Are you ready for some football?
With the 2008 football season now underway, it is interesting to look into the early days of professional football. Pro football evolved from semi-pro games played as a diversion for miners and steel mill workers in Pennsylvania and Ohio in the 1890s.
The first professional league was the Ohio League in 1916, which the Canton Bulldogs dominated for three years. The Green Bay Packers appeared on the scene in 1919, and compiled a 10-1 record under the direction of Earl “Curly” Lambeau. In 1920, the American Professional Football Association was formed, to bring order out of chaos. Jim Thorpe was named its first president because of his athletic prowess and fame. But realizing that Thorpe was better at running the ball than running the league, the managers replaced him with Joe Carr the next year.
There were fourteen teams in the 1920 AFPA League, mostly from smaller cities like Akron, Canton, Dayton, And Columbus, Ohio; Hammond and Muncie, Indiana; Decatur and Rock Island, Illinois; Racine, Wisconsin; and Buffalo and Rochester, New York. That year, among conflicting claims, Akron was awarded the league championship. The Decatur team was the “Staleys,” sponsored by Staley Corn Starch and headed by George Halas, player-owner, who moved the team to Chicago in 1921.
The Green Bay Packers joined the AFPA League in 1921, but had to withdraw when it was disclosed that they had been using college players still enrolled in school, in violation of AFPA rules. Lambeau bought the defunct franchise for fifty dollars, and went broke due to poor attendance and bad weather, but was bailed out when local merchants arranged a $2,500 loan. Hard to believe!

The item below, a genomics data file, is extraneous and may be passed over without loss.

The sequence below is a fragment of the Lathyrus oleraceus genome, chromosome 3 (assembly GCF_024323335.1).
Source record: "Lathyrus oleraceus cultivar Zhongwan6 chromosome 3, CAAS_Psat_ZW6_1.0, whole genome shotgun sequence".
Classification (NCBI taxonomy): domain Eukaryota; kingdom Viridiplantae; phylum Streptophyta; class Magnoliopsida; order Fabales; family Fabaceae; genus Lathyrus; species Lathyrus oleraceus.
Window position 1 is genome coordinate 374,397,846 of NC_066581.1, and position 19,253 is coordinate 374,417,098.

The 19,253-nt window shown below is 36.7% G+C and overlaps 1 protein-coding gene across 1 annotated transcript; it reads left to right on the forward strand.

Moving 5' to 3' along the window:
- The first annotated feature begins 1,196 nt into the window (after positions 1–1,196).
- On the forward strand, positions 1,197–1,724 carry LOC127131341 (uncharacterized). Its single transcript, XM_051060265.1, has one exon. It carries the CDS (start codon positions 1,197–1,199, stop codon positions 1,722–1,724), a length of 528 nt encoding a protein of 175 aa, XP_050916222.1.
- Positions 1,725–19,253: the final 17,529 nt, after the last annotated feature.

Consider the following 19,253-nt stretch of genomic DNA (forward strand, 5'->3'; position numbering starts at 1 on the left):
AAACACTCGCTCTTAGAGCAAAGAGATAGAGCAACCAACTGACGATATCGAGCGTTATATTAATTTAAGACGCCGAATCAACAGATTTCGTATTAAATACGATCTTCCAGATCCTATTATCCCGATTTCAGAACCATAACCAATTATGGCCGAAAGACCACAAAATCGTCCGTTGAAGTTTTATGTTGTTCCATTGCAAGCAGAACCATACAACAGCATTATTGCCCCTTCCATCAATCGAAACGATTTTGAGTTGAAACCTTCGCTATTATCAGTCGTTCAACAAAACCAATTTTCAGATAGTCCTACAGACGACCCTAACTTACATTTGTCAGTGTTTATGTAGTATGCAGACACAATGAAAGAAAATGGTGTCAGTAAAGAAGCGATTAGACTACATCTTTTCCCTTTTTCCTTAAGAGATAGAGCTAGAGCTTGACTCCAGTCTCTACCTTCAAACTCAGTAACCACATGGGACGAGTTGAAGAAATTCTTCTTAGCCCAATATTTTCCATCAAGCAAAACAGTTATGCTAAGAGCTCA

In 1922, the AFPA was reorganized as the National Football League and made up eighteen teams, including the Oorang Indians, an all-Indian team based in Marion, Ohio, featuring Jim Thorpe. The team disbanded after only two years. The Canton Bulldogs returned to their supremacy, going undefeated in both 1922 and 1923.
In November, 1925, George Halas signed the University of Illinois super-super star running back, “Red” Grange to the team he had renamed the Chicago Bears. The 1926 NFL had 22 teams, including the newly formed Duluth Eskimos, who had signed an All-American fullback from Stanford by the name of Ernie Nevers. In 1927, the NFL reduced the number of teams to 12 by weeding out the financially weaker teams. Both Grange and Nevers retired in 1928, but returned to the game in 1929, when in a game with the Chicago Bears, Nevers scored six touchdowns and four extra points, for a personal one-game record of 40 points, which still stands. That year the first night game was played on November 3 in Providence, Rhode Island, and Green Bay won the championship.
Here are some teams you may never have heard of. The Pottsville, Pennsylvania Maroons, who were contenders for the 1925 league title with the Chicago Cardinals.
The Cardinals were named the winners by Joe Carr, who had succeeded to president of the NFL. Two others were the Frankford (a Philadelphia suburb) Yellow Jackets, who were the 1926 NFL champions, and the Providence Steam Rollers, who were league champions in 1928.
An entertaining sidelight on the sport is the movie “Leathterheads,” directed by and starring George Clooney, which comes out on DVD September 23. It is a fictional tale of a Duluth team in 1925 which coincidentally recruits an All-American college fullback. Oddly, the Duluth team in the movie is called the Bulldogs, which has always been the name of the Canton team. The movie ends with a freak final play in a game in the mud with the Chicago Bears. Part of the fun is Renee Zellweger, who plays a feisty sports reporter from the Chicago Tribune.
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User Legend: Moderator Trusted User
Sticks in the mud. Overly cautious. Obstacles to progress.